Zoe Leonard’s Messages Strike Hard — and Cast a Spell

Zoe Leonard’s Messages Strike Hard — and Cast a Spell

In Kassel, Germany, as a participant in Documenta, she designed an installation for the one of that city’s venerable fine arts museum. She cleared a few galleries of everything but 18th-century pictures of women, and interspersed them with images of her own: 19 close-up photographs of female genitals, for which friends and lovers had served as models. With its cool but startling blend of aesthetics and politics, art history and autobiography, the piece was an instant landmark in queer feminist art.

It was also site-specific and probably era-specific, and impossible to reconstitute in its original form. Without some equivalent of its shock-effect gesture in the Whitney, there’s a danger that a visitor might miss the activist impulse in Ms. Leonard’s art, but it’s absolutely there.


“Wax Anatomical Model,” from 1990.

Galerie Gisela Capitain, Cologne, and Hauser & Wirth, New York

A series of 1990 photographs, shot in medical museums, of anatomical wax models of women, seems to have laid the groundwork for the Kassel piece. An installation of dozens of sewn fruit skins scattered across the gallery floor not only recalls Ms. Leonard’s 1995 solo but also her life at the time. She was a member of Act Up (AIDS Coalition to Unleash Power). She dedicated that show to the artist David Wojnarowicz, a close friend who had died of complications from AIDS in 1992.


“I Want a President,” 1992.

George Etheredge for The New York Times

In the year of his death, which was also a presidential election year, she produced her most flat-out polemical work, a 300-word anti-authoritarian statement, part manifesto, part embittered cri de coeur, demanding radical change. The original typewriter-written version, on a single sheet of onionskin paper with ink corrections, is in the retrospective. It begins: “I want a dyke for president,” and continues:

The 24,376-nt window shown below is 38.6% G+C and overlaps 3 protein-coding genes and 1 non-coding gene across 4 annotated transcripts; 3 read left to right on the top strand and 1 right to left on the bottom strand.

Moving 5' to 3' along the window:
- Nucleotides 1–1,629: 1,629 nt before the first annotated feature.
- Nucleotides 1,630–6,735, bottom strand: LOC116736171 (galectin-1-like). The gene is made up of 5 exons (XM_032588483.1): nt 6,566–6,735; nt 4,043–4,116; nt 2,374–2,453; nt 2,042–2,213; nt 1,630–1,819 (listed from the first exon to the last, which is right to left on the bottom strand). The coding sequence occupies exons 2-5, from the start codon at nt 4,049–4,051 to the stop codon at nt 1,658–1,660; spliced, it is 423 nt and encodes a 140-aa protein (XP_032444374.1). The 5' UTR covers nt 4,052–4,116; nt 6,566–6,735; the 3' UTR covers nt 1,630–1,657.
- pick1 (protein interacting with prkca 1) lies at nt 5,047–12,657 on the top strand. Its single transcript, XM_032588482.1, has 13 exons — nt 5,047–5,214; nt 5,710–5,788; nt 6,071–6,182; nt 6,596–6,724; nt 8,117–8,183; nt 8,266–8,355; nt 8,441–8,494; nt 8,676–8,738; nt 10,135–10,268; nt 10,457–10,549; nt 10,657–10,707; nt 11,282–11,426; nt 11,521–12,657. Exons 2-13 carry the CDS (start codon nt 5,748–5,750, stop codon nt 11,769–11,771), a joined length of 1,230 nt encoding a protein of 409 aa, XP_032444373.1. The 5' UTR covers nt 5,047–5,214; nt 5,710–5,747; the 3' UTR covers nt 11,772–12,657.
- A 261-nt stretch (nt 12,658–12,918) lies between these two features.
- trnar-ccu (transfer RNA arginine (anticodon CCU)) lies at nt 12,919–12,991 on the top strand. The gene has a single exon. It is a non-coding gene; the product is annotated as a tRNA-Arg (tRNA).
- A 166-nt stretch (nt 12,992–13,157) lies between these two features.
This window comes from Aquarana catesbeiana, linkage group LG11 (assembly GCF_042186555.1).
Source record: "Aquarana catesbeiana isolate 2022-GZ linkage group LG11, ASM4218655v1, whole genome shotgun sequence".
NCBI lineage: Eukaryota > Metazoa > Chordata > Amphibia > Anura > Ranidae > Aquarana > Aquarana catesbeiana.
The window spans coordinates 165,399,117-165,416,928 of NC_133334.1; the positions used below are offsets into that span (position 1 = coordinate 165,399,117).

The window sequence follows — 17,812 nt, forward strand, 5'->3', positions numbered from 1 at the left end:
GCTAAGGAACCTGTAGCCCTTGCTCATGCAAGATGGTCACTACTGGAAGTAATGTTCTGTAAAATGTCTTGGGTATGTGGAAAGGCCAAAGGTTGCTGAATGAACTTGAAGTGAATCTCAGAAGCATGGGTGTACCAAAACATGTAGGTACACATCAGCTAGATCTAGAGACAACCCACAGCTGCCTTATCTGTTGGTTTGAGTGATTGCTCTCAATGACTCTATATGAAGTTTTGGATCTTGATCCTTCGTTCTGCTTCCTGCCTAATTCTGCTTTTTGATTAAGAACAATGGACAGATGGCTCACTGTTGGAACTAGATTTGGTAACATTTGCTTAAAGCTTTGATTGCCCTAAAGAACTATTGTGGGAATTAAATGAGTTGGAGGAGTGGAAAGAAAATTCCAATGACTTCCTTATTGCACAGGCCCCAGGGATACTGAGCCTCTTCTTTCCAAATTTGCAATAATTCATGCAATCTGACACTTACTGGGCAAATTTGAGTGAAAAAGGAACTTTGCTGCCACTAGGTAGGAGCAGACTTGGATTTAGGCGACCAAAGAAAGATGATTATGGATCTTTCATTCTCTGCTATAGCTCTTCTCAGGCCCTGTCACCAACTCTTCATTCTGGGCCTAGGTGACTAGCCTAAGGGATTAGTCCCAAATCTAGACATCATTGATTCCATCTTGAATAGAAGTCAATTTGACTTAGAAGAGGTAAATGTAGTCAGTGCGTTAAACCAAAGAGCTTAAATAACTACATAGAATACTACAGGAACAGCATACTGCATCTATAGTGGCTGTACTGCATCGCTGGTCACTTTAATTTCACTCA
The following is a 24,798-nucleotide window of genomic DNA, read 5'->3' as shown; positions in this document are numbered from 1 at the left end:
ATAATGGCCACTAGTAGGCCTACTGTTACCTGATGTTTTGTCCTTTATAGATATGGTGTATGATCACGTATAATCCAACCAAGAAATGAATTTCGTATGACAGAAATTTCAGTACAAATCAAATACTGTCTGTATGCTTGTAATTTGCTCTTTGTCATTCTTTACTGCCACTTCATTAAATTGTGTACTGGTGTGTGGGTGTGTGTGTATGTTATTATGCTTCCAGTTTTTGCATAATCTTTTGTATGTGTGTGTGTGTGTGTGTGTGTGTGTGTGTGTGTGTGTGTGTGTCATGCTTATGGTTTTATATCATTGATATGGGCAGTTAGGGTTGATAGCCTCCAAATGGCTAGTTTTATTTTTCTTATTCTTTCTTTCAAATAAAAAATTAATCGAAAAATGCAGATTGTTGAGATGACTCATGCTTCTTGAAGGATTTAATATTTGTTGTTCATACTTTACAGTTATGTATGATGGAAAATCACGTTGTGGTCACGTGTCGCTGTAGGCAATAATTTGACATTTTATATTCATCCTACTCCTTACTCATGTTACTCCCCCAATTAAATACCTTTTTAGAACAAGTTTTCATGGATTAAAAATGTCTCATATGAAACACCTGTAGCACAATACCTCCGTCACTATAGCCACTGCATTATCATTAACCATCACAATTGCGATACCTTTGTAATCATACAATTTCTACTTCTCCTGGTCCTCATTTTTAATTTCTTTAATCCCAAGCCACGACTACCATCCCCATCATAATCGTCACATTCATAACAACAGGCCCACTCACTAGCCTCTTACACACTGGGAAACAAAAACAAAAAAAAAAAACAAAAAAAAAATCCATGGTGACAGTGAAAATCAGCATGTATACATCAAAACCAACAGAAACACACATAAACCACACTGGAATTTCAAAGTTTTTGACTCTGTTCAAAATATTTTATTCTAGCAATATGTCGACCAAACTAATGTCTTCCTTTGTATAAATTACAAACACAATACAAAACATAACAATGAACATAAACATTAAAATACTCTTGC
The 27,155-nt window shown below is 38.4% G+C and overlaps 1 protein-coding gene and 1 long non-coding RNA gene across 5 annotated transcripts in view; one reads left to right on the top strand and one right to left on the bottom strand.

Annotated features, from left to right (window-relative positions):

I want someone with no
health insurance and I want someone who grew
up in a place where the earth is so saturated
with toxic waste that they didn’t have a
choice about getting leukemia. I want a
president that had an abortion at sixteen and
I want a candidate who isn’t the lesser of two
evils and I want a president who lost their
last lover to aids, who still sees that in
their eyes every time they lay down to rest,
who held their lover in their arms and knew
they were dying.

Never published, the statement circulated in various forms over the years. Basically, “I Want a President” was a form of participatory public art, completed by being passed from hand-to-hand. Then in 2016 it went big time. In the run-up to the election it was posted billboard-size on the High Line, not far from the Whitney, and became a social media hit.

Ms. Leonard’s art often has a collaborative dimension. In a 1993 project with the filmmaker Cheryl Dunye, the sharing was direct. Ms. Dunye was working on a film called “Watermelon Woman,” partly about the life of a black lesbian Hollywood actress named Fae Richards, whose career had been thwarted by racism. Ms. Leonard created what amounted to an elaborate archival storyboard for the film, photo-documenting the actress’s life.

In fact, Fae Richards is an invented character. And, although her “life” is more than plausible, Ms. Leonard’s documentation of it, on display at the Whitney, is entirely staged. As a pictorial narrative — a film made from stills — the piece is a tour de force. It reveals this artist to be not only a gifted storyteller, but a virtuoso of photographic technology.

Some of that technology became obsolete even as Ms. Leonard was using it. And the idea of obsolescence — of the present slipping irretrievably into the past — haunts her recent work. A series of pictures called “The Analogue Portfolio,” dated 1998-2009 — and made with a now-discontinued dye-transfer process — records the facades of small storefront shops on the Lower East Side, and in countries she’s visited: Cuba, Mexico, Uganda. Many of the New York shops she shot a decade and more ago are now gone, wiped out by high rents and globalization. Chances are their equivalents elsewhere are too.

If Ms. Leonard has strong ideas or feelings about this, they aren’t spelled out in individual pictures. Her art isn’t expressive that way: the opposite, really. It sometimes suggests the point-and-shoot blankness of tourist photography. Evidence of her investment tends to lie in how she returns to a subject or theme.

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